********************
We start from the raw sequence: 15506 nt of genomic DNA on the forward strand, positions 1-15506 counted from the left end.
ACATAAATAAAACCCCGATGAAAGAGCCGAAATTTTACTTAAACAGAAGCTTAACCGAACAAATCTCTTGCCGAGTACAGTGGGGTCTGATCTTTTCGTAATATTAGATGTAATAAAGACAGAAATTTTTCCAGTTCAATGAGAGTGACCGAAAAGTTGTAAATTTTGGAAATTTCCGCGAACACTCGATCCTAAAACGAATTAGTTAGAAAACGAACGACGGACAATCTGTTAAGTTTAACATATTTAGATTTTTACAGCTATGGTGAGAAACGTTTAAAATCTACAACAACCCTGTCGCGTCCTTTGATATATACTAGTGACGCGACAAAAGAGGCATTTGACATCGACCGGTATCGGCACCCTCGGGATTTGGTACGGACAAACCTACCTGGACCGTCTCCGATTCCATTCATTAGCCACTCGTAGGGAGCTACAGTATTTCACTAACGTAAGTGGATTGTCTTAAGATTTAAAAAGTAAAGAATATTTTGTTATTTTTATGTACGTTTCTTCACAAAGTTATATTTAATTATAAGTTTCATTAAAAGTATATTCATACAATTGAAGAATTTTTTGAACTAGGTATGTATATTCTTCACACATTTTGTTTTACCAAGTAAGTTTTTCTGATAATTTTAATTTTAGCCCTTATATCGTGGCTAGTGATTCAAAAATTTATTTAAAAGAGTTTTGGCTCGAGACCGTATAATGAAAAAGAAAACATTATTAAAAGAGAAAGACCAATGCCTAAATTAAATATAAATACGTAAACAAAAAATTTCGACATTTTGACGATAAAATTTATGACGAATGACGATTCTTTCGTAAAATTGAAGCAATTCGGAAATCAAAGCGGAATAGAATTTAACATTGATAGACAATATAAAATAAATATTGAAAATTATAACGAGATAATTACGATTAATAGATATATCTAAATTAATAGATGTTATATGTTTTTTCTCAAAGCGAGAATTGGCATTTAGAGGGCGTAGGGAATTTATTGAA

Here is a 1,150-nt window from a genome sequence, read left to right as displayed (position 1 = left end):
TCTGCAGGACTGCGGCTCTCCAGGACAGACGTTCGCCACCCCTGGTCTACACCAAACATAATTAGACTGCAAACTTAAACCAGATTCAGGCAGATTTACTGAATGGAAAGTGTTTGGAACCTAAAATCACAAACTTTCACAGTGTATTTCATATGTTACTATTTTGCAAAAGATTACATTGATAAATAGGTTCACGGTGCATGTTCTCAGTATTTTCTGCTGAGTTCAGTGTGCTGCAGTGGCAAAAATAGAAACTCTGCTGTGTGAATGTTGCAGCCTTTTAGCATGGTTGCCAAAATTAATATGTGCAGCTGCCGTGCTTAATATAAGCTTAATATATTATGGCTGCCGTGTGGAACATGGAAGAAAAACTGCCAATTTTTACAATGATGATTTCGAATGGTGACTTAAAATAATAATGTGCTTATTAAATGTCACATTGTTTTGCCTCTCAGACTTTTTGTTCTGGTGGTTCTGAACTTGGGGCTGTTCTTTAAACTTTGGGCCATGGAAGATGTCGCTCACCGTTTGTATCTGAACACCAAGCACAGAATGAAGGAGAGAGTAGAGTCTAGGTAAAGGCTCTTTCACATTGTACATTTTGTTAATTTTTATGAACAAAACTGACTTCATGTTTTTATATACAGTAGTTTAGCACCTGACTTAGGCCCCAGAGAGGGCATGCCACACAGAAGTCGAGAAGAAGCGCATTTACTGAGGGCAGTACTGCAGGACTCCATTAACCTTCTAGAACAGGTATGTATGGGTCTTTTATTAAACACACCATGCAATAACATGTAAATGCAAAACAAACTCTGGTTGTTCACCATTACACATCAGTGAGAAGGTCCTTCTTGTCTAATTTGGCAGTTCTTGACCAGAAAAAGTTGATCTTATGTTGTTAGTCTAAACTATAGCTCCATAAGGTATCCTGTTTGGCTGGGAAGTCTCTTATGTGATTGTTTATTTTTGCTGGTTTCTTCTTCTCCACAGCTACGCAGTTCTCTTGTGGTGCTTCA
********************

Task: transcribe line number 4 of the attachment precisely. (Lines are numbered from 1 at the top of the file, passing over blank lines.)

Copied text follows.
TCTGCAGGACTGCGGCTCTCCAGGACAGACGTTCGCCACCCCTGGTCTACACCAAACATAATTAGACTGCAAACTTAAACCAGATTCAGGCAGATTTACTGAATGGAAAGTGTTTGGAACCTAAAATCACAAACTTTCACAGTGTATTTCATATGTTACTATTTTGCAAAAGATTACATTGATAAATAGGTTCACGGTGCATGTTCTCAGTATTTTCTGCTGAGTTCAGTGTGCTGCAGTGGCAAAAATAGAAACTCTGCTGTGTGAATGTTGCAGCCTTTTAGCATGGTTGCCAAAATTAATATGTGCAGCTGCCGTGCTTAATATAAGCTTAATATATTATGGCTGCCGTGTGGAACATGGAAGAAAAACTGCCAATTTTTACAATGATGATTTCGAATGGTGACTTAAAATAATAATGTGCTTATTAAATGTCACATTGTTTTGCCTCTCAGACTTTTTGTTCTGGTGGTTCTGAACTTGGGGCTGTTCTTTAAACTTTGGGCCATGGAAGATGTCGCTCACCGTTTGTATCTGAACACCAAGCACAGAATGAAGGAGAGAGTAGAGTCTAGGTAAAGGCTCTTTCACATTGTACATTTTGTTAATTTTTATGAACAAAACTGACTTCATGTTTTTATATACAGTAGTTTAGCACCTGACTTAGGCCCCAGAGAGGGCATGCCACACAGAAGTCGAGAAGAAGCGCATTTACTGAGGGCAGTACTGCAGGACTCCATTAACCTTCTAGAACAGGTATGTATGGGTCTTTTATTAAACACACCATGCAATAACATGTAAATGCAAAACAAACTCTGGTTGTTCACCATTACACATCAGTGAGAAGGTCCTTCTTGTCTAATTTGGCAGTTCTTGACCAGAAAAAGTTGATCTTATGTTGTTAGTCTAAACTATAGCTCCATAAGGTATCCTGTTTGGCTGGGAAGTCTCTTATGTGATTGTTTATTTTTGCTGGTTTCTTCTTCTCCACAGCTACGCAGTTCTCTTGTGGTGCTTCA